I was gratified today to open up my computer and see the news that a federal judge in Corpus Christi has struck down Texas’s voter ID law. In past years, the Supreme Court has upheld the validity of Voter ID laws, most notably in the Indiana case of 2008’s Crawford vs. Marion County, and in 2013 it struck down a key section of the Voting Rights Act, meaning that a number of states, including Texas, would no longer be subject to federal preclearance before changing voting rules. As the Brennan Center notes, the state announced that the voter ID law would be implemented on the day Shelby County was decided.
There has never been any doubt in my mind, though, that Voter ID is all about voter suppression, notwithstanding Greg Abbott’s claims to the contrary. Anyone who sat through the heated Senate debate on the subject in 2011 could not have failed to get it, and people following this issue since then may have been influenced by the widely noticed recanting by distinguished jurist Richard Posner–who wrote the majority opinion in the circuit court’s decision on the Indiana case in 2007, but wrote last year that such laws are now “widely regarded as a means of voter suppression rather than of fraud prevention.” The opinion from the Corpus Christi judge, Nelva Gonzales Ramos, makes a strong case against Voter ID as well (PDF), calling it “an unconstitutional poll tax.”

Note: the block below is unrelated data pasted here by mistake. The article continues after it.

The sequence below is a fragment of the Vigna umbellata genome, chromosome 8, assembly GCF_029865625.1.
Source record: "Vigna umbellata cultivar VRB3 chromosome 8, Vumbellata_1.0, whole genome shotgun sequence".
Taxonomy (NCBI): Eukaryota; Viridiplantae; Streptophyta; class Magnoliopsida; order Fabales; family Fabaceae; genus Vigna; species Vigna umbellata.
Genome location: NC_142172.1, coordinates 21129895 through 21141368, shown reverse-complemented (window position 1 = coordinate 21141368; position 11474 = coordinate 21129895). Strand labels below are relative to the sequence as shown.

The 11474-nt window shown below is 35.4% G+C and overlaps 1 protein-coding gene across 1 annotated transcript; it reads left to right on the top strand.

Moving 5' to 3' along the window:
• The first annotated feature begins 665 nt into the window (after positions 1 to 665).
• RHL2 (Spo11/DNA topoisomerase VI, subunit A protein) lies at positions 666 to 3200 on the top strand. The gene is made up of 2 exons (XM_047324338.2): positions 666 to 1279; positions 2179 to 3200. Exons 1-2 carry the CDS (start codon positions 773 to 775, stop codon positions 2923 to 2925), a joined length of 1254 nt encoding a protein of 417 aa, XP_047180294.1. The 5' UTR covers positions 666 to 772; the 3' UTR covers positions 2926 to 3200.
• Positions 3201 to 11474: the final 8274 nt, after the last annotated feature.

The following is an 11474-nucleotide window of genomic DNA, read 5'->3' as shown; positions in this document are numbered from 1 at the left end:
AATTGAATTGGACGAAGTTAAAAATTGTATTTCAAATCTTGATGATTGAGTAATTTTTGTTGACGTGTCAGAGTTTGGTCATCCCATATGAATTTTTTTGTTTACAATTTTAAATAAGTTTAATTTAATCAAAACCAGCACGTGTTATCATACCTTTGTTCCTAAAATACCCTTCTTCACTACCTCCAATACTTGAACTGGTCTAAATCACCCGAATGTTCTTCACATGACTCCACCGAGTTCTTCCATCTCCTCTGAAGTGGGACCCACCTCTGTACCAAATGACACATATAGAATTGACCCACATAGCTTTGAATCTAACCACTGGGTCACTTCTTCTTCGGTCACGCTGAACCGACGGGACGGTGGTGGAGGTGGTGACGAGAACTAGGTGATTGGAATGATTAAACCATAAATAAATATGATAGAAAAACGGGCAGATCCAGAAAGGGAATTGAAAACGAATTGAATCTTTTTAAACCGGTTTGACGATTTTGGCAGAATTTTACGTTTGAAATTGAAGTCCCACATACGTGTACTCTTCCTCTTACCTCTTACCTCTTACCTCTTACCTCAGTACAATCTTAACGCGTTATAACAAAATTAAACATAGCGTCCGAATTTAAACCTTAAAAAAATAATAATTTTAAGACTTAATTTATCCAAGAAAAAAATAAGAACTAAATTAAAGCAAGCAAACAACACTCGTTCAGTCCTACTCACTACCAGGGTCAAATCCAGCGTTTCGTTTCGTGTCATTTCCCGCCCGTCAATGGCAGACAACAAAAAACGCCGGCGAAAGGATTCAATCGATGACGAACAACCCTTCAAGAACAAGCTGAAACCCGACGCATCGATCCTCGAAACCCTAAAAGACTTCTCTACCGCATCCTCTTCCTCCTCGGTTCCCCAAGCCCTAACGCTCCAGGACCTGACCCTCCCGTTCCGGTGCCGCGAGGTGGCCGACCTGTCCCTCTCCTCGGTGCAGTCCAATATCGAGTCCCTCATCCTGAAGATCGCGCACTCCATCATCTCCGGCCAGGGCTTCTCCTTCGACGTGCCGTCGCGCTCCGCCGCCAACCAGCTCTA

None of this can be good news for the attorney general, who reacted to yesterday’s ruling by promising to appeal it to the Fifth Circuit. He may find the Fifth Circuit more receptive than Judge Gonzales Ramos–who is, as Republicans were quick to note, an Obama appointee–but he is facing likely defeats in future cases concerning same-sex marriage and redistricting. His best shot at a win is the school finance case before the Texas Supreme Court. He’ll probably win that one. The Court is in the tank for the state, but then what do you expect from a body that consists primarily of judges appointed by Rick Perry.